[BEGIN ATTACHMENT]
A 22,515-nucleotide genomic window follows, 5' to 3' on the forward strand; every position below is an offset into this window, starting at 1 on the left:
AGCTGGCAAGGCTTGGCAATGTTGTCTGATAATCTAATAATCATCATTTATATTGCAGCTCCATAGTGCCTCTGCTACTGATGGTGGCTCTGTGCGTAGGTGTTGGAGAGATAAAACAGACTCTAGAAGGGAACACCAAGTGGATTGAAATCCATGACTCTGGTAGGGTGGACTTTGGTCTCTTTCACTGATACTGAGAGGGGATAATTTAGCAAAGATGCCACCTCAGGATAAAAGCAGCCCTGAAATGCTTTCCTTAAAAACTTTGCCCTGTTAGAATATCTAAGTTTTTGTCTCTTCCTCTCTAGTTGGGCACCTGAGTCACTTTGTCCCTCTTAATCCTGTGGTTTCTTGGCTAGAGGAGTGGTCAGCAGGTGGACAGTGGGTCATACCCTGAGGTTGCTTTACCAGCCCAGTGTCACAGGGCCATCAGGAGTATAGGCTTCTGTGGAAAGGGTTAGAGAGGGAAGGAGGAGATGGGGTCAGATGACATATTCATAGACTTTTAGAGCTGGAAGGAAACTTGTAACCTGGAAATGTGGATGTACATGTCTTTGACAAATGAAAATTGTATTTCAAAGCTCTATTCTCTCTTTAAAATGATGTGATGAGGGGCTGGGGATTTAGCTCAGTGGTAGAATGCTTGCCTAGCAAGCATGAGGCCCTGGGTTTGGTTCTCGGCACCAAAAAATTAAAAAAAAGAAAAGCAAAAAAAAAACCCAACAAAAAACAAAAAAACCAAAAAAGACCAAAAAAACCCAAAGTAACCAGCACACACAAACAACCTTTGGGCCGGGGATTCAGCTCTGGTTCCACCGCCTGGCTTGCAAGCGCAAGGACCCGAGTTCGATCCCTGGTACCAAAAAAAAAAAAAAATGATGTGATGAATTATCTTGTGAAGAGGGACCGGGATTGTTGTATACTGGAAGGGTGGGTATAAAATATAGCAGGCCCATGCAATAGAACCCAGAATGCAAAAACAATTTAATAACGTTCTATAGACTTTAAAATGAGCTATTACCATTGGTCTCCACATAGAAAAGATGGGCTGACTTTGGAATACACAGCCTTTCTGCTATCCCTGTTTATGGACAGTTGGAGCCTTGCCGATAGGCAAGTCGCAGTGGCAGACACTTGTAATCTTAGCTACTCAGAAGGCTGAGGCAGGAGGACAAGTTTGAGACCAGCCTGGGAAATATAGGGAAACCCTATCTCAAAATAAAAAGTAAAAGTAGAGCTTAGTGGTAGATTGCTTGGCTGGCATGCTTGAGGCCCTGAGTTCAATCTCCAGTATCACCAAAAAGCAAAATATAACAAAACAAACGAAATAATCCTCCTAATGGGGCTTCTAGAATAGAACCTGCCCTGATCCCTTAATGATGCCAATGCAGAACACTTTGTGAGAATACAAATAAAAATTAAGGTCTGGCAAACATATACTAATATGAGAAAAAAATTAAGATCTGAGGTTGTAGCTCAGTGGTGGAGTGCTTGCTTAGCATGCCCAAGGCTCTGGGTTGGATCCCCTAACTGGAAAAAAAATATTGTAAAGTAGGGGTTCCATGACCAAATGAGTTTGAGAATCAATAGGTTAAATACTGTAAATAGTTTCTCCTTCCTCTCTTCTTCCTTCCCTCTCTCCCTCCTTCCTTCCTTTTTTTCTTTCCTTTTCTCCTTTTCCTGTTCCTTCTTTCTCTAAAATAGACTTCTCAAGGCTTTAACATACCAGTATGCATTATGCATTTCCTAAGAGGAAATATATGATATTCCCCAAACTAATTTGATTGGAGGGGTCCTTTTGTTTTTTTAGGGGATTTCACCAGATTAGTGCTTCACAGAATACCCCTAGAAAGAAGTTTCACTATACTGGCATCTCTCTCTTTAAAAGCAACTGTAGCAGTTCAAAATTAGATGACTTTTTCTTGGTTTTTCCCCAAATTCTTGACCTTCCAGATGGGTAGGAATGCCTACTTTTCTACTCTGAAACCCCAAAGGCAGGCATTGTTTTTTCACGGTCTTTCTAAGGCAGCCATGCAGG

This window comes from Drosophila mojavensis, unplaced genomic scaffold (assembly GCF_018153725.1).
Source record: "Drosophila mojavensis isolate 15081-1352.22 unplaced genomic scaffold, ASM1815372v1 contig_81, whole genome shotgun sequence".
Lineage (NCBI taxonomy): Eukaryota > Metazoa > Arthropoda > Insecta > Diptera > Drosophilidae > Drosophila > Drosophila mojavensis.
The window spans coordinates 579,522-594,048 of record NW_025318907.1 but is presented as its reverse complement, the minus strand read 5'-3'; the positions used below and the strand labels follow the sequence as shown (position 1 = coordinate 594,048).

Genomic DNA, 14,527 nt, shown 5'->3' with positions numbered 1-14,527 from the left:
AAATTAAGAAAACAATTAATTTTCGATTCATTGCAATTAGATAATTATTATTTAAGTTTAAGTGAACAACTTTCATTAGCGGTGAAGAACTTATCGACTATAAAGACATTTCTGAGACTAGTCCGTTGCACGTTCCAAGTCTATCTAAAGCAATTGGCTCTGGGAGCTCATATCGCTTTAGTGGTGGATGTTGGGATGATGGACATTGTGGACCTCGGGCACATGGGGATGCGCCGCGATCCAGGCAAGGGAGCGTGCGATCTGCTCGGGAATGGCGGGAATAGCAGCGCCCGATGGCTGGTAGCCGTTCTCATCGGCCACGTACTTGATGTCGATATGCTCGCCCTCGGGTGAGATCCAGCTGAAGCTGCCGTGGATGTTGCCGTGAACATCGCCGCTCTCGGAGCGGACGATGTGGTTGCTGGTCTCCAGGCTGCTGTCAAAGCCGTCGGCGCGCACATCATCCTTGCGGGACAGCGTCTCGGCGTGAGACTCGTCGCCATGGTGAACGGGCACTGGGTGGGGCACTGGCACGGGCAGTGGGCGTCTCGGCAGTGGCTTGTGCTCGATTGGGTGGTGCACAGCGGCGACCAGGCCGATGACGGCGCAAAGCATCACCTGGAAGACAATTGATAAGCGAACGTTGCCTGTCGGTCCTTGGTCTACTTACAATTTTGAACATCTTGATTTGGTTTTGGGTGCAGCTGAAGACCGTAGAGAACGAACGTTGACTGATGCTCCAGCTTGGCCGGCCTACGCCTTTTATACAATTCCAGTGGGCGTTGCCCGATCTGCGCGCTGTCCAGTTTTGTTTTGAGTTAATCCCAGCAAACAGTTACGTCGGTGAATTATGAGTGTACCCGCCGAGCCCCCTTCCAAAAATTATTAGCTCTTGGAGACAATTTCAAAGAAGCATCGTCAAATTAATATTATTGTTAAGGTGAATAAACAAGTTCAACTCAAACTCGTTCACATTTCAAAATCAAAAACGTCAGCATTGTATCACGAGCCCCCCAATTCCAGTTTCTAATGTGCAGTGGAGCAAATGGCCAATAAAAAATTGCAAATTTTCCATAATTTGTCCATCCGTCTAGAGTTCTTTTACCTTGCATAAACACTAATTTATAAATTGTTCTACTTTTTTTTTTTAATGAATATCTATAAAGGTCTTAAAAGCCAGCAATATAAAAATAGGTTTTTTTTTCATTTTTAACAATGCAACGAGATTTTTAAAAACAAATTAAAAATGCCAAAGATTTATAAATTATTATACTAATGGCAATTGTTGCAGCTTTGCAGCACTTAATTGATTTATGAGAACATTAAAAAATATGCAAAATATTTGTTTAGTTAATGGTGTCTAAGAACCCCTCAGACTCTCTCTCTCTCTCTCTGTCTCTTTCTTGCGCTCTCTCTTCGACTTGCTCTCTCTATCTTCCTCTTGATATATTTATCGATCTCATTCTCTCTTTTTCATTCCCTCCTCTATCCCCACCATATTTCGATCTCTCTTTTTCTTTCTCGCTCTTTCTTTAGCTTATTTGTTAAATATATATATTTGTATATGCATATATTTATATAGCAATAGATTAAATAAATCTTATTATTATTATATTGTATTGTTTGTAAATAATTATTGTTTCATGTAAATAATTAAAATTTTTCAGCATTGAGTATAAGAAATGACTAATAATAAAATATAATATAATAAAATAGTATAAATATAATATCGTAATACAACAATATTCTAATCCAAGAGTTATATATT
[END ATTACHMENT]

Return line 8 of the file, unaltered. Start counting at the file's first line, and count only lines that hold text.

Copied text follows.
AAATTAAGAAAACAATTAATTTTCGATTCATTGCAATTAGATAATTATTATTTAAGTTTAAGTGAACAACTTTCATTAGCGGTGAAGAACTTATCGACTATAAAGACATTTCTGAGACTAGTCCGTTGCACGTTCCAAGTCTATCTAAAGCAATTGGCTCTGGGAGCTCATATCGCTTTAGTGGTGGATGTTGGGATGATGGACATTGTGGACCTCGGGCACATGGGGATGCGCCGCGATCCAGGCAAGGGAGCGTGCGATCTGCTCGGGAATGGCGGGAATAGCAGCGCCCGATGGCTGGTAGCCGTTCTCATCGGCCACGTACTTGATGTCGATATGCTCGCCCTCGGGTGAGATCCAGCTGAAGCTGCCGTGGATGTTGCCGTGAACATCGCCGCTCTCGGAGCGGACGATGTGGTTGCTGGTCTCCAGGCTGCTGTCAAAGCCGTCGGCGCGCACATCATCCTTGCGGGACAGCGTCTCGGCGTGAGACTCGTCGCCATGGTGAACGGGCACTGGGTGGGGCACTGGCACGGGCAGTGGGCGTCTCGGCAGTGGCTTGTGCTCGATTGGGTGGTGCACAGCGGCGACCAGGCCGATGACGGCGCAAAGCATCACCTGGAAGACAATTGATAAGCGAACGTTGCCTGTCGGTCCTTGGTCTACTTACAATTTTGAACATCTTGATTTGGTTTTGGGTGCAGCTGAAGACCGTAGAGAACGAACGTTGACTGATGCTCCAGCTTGGCCGGCCTACGCCTTTTATACAATTCCAGTGGGCGTTGCCCGATCTGCGCGCTGTCCAGTTTTGTTTTGAGTTAATCCCAGCAAACAGTTACGTCGGTGAATTATGAGTGTACCCGCCGAGCCCCCTTCCAAAAATTATTAGCTCTTGGAGACAATTTCAAAGAAGCATCGTCAAATTAATATTATTGTTAAGGTGAATAAACAAGTTCAACTCAAACTCGTTCACATTTCAAAATCAAAAACGTCAGCATTGTATCACGAGCCCCCCAATTCCAGTTTCTAATGTGCAGTGGAGCAAATGGCCAATAAAAAATTGCAAATTTTCCATAATTTGTCCATCCGTCTAGAGTTCTTTTACCTTGCATAAACACTAATTTATAAATTGTTCTACTTTTTTTTTTTAATGAATATCTATAAAGGTCTTAAAAGCCAGCAATATAAAAATAGGTTTTTTTTTCATTTTTAACAATGCAACGAGATTTTTAAAAACAAATTAAAAATGCCAAAGATTTATAAATTATTATACTAATGGCAATTGTTGCAGCTTTGCAGCACTTAATTGATTTATGAGAACATTAAAAAATATGCAAAATATTTGTTTAGTTAATGGTGTCTAAGAACCCCTCAGACTCTCTCTCTCTCTCTCTGTCTCTTTCTTGCGCTCTCTCTTCGACTTGCTCTCTCTATCTTCCTCTTGATATATTTATCGATCTCATTCTCTCTTTTTCATTCCCTCCTCTATCCCCACCATATTTCGATCTCTCTTTTTCTTTCTCGCTCTTTCTTTAGCTTATTTGTTAAATATATATATTTGTATATGCATATATTTATATAGCAATAGATTAAATAAATCTTATTATTATTATATTGTATTGTTTGTAAATAATTATTGTTTCATGTAAATAATTAAAATTTTTCAGCATTGAGTATAAGAAATGACTAATAATAAAATATAATATAATAAAATAGTATAAATATAATATCGTAATACAACAATATTCTAATCCAAGAGTTATATATT